With the series Applause, Please, The Globe and Mail recognizes the efforts of dedicated citizens and those behind the scenes who make a difference in arts and cultural programs and institutions.
Every Thursday evening, Corin Raymond and the Sundowners play at Toronto’s Cameron House bar. Raymond, a cotton-voiced troubadour by trade, a raconteur by nature and a wordsmith by the grace of God and Leonard Cohen, calls the appointed hour the “red-velvet twilight,” owing to the early time slot and the onstage drapery. Between sets, a jug is passed around for the patrons to pay for the show. “This is your chance to turn your money into pure love,” Raymond will say. Everybody laughs, except for him.
What’s music worth? Dirty Mansions, the latest album from the Hamilton-based, Winnipeg-born songster, comes with a 264-page booklet that does a good job answering that question. In it, Raymond demystifies his songs, gives music lessons and explains himself.
“You may have noticed I’m willing to go some extra distance with what I do,” Raymond writes. There’s a chapter on streaming, and the micro-pennies paid per play. In an era where physical products are no longer in fashion and digital music flows free, Raymond is determined to give fans more than their money’s worth. Dirty Mansions is a mini memoir, a colourful call to arms, a liner-note package on steroids, a reasonable plea and 10 songs of intimate, lyrical music.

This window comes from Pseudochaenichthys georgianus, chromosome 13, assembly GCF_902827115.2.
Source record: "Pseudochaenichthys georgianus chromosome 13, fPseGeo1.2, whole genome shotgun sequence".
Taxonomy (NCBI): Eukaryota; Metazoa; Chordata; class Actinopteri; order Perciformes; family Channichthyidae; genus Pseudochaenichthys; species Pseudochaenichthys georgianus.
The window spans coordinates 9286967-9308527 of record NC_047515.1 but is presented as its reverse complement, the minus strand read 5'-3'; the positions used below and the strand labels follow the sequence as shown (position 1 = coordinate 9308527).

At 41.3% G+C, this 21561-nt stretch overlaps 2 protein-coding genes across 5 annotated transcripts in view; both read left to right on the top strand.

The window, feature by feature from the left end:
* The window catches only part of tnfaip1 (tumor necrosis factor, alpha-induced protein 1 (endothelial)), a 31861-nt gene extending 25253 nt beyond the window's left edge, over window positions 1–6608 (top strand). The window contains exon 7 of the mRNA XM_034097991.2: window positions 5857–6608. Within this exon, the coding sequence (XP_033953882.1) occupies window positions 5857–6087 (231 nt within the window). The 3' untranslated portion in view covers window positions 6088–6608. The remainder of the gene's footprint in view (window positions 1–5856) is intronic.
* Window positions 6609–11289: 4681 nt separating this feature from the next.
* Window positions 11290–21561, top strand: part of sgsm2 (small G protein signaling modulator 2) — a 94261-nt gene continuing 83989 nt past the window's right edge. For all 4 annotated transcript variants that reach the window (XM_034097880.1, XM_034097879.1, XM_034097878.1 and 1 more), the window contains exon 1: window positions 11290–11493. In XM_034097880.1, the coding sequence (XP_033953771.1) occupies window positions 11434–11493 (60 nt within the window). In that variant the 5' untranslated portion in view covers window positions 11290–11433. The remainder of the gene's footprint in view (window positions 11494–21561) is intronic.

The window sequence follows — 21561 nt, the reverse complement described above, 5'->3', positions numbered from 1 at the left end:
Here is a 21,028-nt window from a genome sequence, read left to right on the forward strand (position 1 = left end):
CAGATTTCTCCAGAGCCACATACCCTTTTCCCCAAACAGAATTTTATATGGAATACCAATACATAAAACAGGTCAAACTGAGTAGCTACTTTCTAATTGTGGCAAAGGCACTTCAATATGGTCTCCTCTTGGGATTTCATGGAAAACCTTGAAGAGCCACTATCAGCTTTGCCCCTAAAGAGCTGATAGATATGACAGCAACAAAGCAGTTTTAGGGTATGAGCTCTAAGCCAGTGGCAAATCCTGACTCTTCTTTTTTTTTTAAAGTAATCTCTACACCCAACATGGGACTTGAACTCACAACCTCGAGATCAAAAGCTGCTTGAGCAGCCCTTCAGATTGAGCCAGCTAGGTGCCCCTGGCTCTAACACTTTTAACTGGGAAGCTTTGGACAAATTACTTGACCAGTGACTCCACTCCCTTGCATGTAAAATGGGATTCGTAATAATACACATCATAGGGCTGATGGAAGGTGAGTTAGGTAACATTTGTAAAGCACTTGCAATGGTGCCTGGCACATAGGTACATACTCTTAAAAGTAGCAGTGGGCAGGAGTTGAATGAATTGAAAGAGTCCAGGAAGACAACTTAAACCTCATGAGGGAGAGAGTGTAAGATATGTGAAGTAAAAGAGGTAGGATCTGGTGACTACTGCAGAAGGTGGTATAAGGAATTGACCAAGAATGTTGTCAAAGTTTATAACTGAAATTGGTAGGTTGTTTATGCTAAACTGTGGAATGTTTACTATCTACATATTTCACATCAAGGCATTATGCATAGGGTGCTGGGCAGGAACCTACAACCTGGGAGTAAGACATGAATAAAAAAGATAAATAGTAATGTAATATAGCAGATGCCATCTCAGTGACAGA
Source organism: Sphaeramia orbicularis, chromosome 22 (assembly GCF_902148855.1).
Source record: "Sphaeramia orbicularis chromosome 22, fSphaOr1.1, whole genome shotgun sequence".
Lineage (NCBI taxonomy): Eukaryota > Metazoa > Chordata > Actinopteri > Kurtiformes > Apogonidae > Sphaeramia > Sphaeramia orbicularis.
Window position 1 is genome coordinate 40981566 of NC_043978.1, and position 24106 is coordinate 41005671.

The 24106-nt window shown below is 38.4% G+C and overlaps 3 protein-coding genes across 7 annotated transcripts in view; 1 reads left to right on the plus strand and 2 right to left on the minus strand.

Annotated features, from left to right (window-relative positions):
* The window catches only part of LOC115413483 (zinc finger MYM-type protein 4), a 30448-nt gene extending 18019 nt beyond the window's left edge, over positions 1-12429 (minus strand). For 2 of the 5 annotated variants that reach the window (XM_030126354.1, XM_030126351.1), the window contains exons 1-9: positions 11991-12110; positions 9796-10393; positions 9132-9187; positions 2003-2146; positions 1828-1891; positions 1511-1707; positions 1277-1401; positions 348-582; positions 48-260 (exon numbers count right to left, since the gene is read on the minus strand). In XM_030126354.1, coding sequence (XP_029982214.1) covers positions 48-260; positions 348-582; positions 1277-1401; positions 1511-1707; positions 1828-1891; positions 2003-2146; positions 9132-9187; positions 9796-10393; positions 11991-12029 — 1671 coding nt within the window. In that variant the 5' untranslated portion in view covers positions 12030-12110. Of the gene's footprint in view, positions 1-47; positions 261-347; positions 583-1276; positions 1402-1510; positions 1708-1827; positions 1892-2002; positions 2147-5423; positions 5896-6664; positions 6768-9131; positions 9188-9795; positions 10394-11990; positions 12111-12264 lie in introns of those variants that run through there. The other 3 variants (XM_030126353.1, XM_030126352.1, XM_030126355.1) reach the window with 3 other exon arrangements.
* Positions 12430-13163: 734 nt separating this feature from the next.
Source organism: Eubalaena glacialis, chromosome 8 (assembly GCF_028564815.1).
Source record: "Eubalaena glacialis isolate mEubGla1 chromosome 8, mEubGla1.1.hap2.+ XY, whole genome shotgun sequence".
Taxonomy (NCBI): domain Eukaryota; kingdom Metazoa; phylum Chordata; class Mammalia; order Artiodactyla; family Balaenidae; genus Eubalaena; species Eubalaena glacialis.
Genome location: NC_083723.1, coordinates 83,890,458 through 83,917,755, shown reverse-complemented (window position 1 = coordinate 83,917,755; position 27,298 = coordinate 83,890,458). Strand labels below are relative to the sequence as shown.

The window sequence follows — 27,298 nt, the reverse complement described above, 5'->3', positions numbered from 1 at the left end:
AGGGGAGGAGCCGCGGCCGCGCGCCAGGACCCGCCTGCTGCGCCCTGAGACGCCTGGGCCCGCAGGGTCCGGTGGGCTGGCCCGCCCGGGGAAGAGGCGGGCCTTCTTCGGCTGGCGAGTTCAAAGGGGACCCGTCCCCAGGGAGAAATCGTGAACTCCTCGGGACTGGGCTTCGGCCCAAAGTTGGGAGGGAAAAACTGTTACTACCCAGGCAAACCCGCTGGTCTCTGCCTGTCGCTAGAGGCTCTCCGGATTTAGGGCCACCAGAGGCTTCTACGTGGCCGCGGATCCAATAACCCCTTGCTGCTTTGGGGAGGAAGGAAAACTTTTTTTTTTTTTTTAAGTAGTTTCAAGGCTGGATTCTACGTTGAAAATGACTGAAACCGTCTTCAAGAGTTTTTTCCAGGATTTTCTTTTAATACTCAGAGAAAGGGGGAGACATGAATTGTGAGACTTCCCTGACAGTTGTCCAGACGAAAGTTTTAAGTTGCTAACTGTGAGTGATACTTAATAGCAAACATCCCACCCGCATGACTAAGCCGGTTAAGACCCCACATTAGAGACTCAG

The penultimate track, Some Nights the Bar Lowers You, is a commiserative singalong, on which Raymond plays a B7 chord because his straight B is unreliable. “The B-7 limitation is now just part of my sound,” he explains. His virtuosity is with words: “The March sky is a dead-pigeon grey, it’s heavy like a tab you can’t pay.” The song was inspired by Chinese-Canadian bottle ladies, the Oregon poet William Stafford, Iranian hip-hop enthusiasts and a passed friend named Katie Lamek (who I feel we’d all wish we knew, and now we do thanks to Raymond’s booklet and album).
There’s a line, “He gave you his heart in a jar.” As Raymond is just 47, a long way off from organ donation, we can take it as a metaphor for what songwriters do. With Dirty Mansions, Raymond gives us something to think about the next time the pay-what-you-can jug comes our way. He raises the bar. Are we up to the challenge?
Corin Raymond plays Winnipeg’s West End Cultural Centre, Dec. 8.
Know of an unsung arts and culture hero who deserves wider acclaim? Send suggestions to firstname.lastname@example.org.
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